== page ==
Roughly 23 million more people would be uninsured over a decade if the House-passed Republican Obamacare repeal bill becomes law, according to a long-awaited CBO analysis that could complicate GOP hopes of getting a companion measure through the Senate.
That’s nearly identical to the coverage losses that CBO forecast for an earlier version of the bill — despite the addition of new provisions and billions in funding aimed at keeping more people insured.
The nonpartisan scorekeeping office also forecasts the GOP plan would cut the deficit by $119 billion over a decade, primarily because of its cuts to Medicaid and private insurance subsidies. That easily clears the $2 billion of minimum projected savings the bill needed to be taken up by the Senate.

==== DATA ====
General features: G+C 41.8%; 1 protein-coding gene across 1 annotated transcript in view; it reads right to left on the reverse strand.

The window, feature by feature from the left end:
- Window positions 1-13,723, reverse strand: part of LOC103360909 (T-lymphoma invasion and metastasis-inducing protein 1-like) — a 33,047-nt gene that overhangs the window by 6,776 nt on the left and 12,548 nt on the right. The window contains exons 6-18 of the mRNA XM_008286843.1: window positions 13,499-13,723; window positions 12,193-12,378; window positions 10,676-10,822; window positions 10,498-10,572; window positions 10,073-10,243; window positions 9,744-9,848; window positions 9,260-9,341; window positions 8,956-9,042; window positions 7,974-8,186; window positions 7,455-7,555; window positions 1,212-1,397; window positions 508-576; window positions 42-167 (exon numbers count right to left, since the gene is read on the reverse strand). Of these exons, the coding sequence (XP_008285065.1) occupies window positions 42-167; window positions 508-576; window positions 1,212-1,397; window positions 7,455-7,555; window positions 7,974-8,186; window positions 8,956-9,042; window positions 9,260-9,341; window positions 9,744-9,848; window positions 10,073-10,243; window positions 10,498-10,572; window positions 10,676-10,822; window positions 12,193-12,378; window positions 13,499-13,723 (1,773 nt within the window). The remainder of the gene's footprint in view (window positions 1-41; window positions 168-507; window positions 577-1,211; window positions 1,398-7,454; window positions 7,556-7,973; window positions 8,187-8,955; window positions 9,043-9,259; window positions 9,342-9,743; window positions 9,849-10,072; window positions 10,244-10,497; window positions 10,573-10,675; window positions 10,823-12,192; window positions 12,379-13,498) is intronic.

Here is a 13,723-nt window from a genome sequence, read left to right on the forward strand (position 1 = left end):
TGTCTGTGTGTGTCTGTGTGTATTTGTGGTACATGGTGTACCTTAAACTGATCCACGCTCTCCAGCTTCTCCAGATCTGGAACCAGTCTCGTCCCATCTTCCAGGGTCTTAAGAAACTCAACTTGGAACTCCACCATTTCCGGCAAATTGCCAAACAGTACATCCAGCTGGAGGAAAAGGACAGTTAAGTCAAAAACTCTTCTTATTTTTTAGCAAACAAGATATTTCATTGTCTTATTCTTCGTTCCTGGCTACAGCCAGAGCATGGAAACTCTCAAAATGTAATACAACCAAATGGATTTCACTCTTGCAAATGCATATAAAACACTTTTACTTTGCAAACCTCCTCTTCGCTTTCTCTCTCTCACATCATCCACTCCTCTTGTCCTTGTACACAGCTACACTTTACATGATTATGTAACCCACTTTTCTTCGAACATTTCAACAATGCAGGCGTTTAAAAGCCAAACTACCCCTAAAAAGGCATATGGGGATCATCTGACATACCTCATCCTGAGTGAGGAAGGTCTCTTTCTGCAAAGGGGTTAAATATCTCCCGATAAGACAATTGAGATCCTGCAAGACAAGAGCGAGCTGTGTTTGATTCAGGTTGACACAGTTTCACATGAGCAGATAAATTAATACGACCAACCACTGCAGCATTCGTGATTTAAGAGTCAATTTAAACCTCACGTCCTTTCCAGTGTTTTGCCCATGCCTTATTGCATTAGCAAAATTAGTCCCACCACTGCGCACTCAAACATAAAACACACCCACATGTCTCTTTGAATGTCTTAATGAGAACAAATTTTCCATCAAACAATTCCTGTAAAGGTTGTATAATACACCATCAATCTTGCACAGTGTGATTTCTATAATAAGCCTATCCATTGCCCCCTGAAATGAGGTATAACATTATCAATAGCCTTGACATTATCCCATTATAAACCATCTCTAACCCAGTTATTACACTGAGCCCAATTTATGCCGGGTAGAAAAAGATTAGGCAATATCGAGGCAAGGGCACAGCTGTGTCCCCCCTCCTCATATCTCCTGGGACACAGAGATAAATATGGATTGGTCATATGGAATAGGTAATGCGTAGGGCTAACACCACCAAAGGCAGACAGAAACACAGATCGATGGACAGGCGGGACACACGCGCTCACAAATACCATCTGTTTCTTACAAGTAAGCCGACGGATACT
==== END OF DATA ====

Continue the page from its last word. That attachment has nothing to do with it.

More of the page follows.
But the prediction of coverage losses is expected to add more fuel to Democratic arguments that the people who signed up for coverage under Obamacare would be much worse off under the GOP bill. The CBO in March projected that an earlier version of the legislation would leave roughly 24 million more people uninsured over a decade, prompting a backlash that forced GOP leaders to abandon a planned vote. That plan was projected to cut the deficit by $150 billion over a decade.
Six weeks later, House Republicans narrowly advanced a revised version of their American Health Care Act without waiting for a new CBO score.